The Newly Discovered 44,000 Y.O. Animal Cave Paintings Tell The Oldest Story On Earth


The historical human legacy may be a niche topic, but it is still nonetheless important. Things we find lying around in the ground are exactly what lets us uncover more of the past that we thought we had lost. In turn, this provides us with new insightful information on what life was like back in the deep past.

Bored Panda has recently covered a message from the past (143 of them, in fact) left by the Nazca people in the Nazca Pampa region, Peru. Well, since then, scientists weren’t lazing around and basking in the glory of their discoveries as they were out busy looking for more discoveries.

Scientists discovered the oldest story told on earth—this is the dwarf buffalo being hunted down by humans

Image credits: Griffith University

A team or archeologists from Griffith University (South East Queensland, Australia) were out studying caves in Sulawesi, Indonesia, and stumbled upon some cave drawings that are believed to be over 44,000 years old. Now, it may not be the oldest cave drawings—that would be the bovine in the Lubang Jeriji Saléh cave believed to be as old as 52,000 years old—but what makes this one special is the fact that it tells a story.

Griffith University made it public on their twitter

Image credits: Griffith University

Yes, you’ve read it correctly, the oldest story told on earth. It portrays a hunting scenario: a group of half-human, half-animal figures (science calls these therianthropes) attempting to hunt down gigantic mammals—namely a pig and a miniature buffalo—using spears and ropes. The animals were later identified as being the Sulawesi warty pig and the dwarf buffalo, which still exist on the island.

A drawing of a wild pig, later identified as the Sulawesi warty pig

Image credits: Griffith University

Professor Maxime Aubert, Griffith Centre for Social and Cultural Research and the Australian Research Centre for Human Evolution (ARCHE), and Associate Professor Adam Brumm from ARCHE took the lead on the expedition. They were joined by Adhi Agus Oktaviana, Indonesian rock art expert and Basran Burhan, Sulawesian archaeologist, and both PhD students at Griffith University.

The humanoid figures are therianthropes, or shapeshifters, hinting at early Sulawesian religion

Image credits: Griffith University

Scientists claim that this new discovery gives vast insights into the religiousness of these people. As the cave drawings feature therianthropes, or simply put shapeshifters, archaeologists suggest that this may be the oldest proof of the human ability to imagine the supernatural. Nothing like this has ever been seen in the Sulawesi region.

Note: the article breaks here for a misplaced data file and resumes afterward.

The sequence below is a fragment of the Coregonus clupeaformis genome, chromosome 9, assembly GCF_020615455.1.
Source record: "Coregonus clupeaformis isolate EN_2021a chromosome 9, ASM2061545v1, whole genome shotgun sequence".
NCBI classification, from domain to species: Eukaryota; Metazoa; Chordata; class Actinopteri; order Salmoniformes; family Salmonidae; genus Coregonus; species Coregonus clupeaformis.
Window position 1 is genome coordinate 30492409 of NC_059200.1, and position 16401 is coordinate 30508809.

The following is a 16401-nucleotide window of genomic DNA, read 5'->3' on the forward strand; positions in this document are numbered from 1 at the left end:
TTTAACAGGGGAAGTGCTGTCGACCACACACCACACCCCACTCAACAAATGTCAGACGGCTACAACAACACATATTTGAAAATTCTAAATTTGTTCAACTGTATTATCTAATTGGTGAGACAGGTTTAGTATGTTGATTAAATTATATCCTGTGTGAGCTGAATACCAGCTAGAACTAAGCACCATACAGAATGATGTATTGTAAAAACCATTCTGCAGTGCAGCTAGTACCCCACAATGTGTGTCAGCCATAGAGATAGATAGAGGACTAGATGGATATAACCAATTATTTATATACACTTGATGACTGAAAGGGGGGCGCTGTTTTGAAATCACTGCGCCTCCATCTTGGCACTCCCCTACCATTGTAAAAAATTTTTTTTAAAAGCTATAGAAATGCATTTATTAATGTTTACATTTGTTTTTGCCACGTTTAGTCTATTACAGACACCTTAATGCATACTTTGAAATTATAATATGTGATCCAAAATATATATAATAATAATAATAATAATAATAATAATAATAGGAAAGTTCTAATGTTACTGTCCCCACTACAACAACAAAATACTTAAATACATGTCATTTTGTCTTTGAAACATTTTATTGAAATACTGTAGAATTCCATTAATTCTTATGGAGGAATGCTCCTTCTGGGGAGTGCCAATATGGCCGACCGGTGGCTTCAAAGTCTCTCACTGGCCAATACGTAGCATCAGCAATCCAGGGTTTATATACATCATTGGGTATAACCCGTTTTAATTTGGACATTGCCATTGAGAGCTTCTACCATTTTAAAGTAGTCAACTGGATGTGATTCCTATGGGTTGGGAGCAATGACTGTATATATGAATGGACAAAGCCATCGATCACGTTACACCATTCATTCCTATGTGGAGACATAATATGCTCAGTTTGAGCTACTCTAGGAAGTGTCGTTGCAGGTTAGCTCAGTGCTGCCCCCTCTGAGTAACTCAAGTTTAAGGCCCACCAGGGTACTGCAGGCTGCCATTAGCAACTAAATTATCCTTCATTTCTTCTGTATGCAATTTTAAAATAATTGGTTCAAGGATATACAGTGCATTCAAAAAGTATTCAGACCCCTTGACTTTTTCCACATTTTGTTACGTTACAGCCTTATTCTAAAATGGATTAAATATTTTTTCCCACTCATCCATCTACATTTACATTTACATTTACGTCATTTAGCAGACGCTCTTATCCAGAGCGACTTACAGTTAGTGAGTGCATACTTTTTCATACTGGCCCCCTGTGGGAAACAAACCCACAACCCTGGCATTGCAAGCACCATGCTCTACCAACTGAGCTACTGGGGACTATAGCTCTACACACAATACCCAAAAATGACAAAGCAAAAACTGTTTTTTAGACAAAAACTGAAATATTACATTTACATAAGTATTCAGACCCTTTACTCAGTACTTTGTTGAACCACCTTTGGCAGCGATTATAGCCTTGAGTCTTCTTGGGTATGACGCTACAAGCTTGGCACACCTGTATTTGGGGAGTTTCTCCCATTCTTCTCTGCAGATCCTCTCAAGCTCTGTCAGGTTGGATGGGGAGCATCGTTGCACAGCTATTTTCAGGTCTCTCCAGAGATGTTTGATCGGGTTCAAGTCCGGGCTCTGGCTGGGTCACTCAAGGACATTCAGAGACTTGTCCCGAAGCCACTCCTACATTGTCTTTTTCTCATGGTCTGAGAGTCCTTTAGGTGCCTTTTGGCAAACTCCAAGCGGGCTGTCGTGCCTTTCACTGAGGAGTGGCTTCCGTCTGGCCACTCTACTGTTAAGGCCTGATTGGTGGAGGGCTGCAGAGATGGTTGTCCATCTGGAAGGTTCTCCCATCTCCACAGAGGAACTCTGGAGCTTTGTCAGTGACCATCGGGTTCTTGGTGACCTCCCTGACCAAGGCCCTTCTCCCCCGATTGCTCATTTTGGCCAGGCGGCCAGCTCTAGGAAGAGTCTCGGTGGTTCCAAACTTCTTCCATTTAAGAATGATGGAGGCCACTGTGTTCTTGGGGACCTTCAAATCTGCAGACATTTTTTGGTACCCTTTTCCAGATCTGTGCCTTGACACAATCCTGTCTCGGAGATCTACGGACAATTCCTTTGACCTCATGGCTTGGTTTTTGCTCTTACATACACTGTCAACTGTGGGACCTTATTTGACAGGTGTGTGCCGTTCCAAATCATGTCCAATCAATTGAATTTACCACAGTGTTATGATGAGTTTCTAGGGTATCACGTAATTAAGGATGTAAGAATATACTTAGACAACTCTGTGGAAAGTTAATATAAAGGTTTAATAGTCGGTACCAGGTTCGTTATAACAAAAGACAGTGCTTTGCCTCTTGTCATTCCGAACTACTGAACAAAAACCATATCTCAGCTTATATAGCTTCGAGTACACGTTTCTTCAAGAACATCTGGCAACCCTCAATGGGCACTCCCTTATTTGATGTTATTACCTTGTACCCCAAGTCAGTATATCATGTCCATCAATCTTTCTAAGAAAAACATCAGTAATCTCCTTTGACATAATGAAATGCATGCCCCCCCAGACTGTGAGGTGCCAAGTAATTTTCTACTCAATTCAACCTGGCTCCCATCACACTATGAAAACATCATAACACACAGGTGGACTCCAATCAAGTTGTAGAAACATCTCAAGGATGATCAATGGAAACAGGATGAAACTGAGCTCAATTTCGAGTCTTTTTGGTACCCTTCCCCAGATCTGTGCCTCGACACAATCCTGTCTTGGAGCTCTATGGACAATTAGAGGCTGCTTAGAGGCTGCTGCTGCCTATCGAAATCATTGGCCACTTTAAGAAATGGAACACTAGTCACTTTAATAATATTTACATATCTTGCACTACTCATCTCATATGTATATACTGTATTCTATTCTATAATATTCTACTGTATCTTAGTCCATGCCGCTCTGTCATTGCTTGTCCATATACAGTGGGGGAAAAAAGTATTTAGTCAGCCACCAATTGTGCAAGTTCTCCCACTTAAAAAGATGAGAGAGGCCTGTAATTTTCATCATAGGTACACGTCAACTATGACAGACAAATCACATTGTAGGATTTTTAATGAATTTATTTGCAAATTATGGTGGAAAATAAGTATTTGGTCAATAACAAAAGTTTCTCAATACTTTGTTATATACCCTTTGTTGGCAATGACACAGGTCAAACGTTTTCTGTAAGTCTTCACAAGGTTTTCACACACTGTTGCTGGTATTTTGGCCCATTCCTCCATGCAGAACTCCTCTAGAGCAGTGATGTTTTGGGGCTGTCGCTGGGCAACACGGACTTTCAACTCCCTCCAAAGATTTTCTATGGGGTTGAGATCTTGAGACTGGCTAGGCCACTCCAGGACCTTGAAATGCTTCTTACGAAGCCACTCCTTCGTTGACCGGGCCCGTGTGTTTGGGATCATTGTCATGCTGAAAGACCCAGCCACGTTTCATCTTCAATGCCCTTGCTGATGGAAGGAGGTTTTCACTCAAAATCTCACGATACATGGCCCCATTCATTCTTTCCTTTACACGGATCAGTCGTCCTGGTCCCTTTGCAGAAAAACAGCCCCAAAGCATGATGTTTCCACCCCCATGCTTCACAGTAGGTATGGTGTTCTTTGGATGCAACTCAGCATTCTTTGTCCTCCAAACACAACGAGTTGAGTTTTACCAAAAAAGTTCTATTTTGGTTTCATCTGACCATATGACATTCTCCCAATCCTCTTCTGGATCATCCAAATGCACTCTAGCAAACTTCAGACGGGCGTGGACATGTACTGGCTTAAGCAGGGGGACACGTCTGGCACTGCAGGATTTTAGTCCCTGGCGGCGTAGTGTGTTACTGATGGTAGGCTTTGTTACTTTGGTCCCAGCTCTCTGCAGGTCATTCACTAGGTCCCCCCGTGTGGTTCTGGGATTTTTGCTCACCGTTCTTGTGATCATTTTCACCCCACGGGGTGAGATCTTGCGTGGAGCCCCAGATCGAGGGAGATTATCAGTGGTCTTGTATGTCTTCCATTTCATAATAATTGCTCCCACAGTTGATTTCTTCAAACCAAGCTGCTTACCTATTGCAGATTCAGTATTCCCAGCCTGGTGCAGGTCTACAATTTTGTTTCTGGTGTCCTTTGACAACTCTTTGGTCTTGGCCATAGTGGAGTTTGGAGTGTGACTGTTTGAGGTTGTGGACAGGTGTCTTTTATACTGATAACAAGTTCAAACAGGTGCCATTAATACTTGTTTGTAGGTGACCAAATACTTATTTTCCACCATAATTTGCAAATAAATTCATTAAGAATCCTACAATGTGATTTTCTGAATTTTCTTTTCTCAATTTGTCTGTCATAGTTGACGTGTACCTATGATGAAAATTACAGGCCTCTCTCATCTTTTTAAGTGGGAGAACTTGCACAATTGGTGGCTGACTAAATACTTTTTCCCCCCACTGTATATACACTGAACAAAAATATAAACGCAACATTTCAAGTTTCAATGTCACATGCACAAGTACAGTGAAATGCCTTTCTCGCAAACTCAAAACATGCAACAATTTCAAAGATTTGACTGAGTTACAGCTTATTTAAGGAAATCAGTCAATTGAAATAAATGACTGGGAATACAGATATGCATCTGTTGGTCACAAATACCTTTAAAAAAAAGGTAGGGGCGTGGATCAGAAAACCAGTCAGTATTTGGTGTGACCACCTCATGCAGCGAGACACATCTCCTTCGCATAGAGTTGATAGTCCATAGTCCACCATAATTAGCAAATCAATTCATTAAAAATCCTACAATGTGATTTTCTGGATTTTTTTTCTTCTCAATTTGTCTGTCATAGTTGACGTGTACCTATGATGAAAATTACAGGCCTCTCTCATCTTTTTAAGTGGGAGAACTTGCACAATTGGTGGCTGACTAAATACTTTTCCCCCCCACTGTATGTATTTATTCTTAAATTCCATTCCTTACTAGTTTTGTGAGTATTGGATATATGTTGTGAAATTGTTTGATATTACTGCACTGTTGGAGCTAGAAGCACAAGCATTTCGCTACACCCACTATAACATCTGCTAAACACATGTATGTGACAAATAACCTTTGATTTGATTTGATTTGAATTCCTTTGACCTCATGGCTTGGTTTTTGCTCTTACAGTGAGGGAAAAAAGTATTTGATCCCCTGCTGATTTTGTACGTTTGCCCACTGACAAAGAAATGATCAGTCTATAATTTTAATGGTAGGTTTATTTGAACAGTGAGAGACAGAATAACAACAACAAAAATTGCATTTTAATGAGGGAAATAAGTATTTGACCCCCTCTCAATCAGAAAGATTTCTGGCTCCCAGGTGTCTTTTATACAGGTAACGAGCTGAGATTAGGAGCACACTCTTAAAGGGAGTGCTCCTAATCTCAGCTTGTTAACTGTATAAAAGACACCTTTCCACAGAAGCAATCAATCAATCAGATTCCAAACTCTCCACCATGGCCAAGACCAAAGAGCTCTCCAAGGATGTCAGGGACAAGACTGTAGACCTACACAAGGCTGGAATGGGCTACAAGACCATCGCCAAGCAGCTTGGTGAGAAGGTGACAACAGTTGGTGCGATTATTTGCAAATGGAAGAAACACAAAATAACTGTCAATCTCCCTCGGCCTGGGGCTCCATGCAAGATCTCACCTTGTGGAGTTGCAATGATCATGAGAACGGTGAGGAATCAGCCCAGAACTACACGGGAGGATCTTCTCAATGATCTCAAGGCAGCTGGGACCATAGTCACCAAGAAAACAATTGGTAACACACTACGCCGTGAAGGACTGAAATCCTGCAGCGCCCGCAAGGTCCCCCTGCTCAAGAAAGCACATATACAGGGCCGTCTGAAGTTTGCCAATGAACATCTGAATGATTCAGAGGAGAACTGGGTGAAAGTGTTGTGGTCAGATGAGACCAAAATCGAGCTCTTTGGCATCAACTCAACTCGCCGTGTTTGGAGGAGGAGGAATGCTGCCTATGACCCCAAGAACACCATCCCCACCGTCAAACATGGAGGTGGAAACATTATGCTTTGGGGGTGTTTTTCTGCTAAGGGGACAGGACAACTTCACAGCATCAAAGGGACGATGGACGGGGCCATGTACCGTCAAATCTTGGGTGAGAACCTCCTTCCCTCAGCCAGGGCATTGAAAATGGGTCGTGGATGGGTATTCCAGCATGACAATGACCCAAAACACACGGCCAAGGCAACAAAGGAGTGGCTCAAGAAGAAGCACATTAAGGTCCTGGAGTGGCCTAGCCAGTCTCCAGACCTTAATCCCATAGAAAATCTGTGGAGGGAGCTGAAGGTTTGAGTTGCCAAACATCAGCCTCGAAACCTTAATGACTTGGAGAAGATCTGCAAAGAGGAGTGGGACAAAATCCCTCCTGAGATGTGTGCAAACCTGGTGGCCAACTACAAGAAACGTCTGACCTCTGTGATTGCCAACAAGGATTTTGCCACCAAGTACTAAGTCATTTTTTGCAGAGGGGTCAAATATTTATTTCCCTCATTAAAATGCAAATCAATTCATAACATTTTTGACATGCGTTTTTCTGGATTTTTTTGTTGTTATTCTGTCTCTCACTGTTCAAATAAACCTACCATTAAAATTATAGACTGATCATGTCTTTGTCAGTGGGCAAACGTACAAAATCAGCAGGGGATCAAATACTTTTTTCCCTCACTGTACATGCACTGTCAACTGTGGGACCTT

Image credits: Griffith University

Professor Adam Brumm, one of the leaders of the expedition, explained in the Griffith University article that these shapeshifters can be found in nearly all modern society depictions as gods or spirits. This specific one in Sulawesi is now the oldest one of its kind. Previously, the oldest therianthropical depiction found was the lion-man in Germany determined to be 40,000 years old.

The newly discovered cave drawings in their entirety

Image credits: Griffith University

According to Professor Adam Brum in a video Griffith University has released on the matter, the expedition was exploring an area that has been very well-documented and they have been there many times. However, one of the members of the team just happened to look up and noticed a part of a cave that they had never seen before. This is where these cave drawings were discovered.

Griffith University also provided an explanation of the cave art

Image credits: Griffith University

It is also important to note the fine detail in the cave drawings: the facial features, hoofs, and fur of the buffalo are by no means simplistic, while the giant pig, though faded due to age, has a distinctly detailed form and shape. Until now, it was believed that complex imagery such as this (not just visual detail, but complex story and sophisticated cultural depictions) weren’t around until 35,000 years ago, so this shows how ahead of its time this was.

You can also watch a brief video provided by Griffith University presenting the discovery

Image credits: Griffith University



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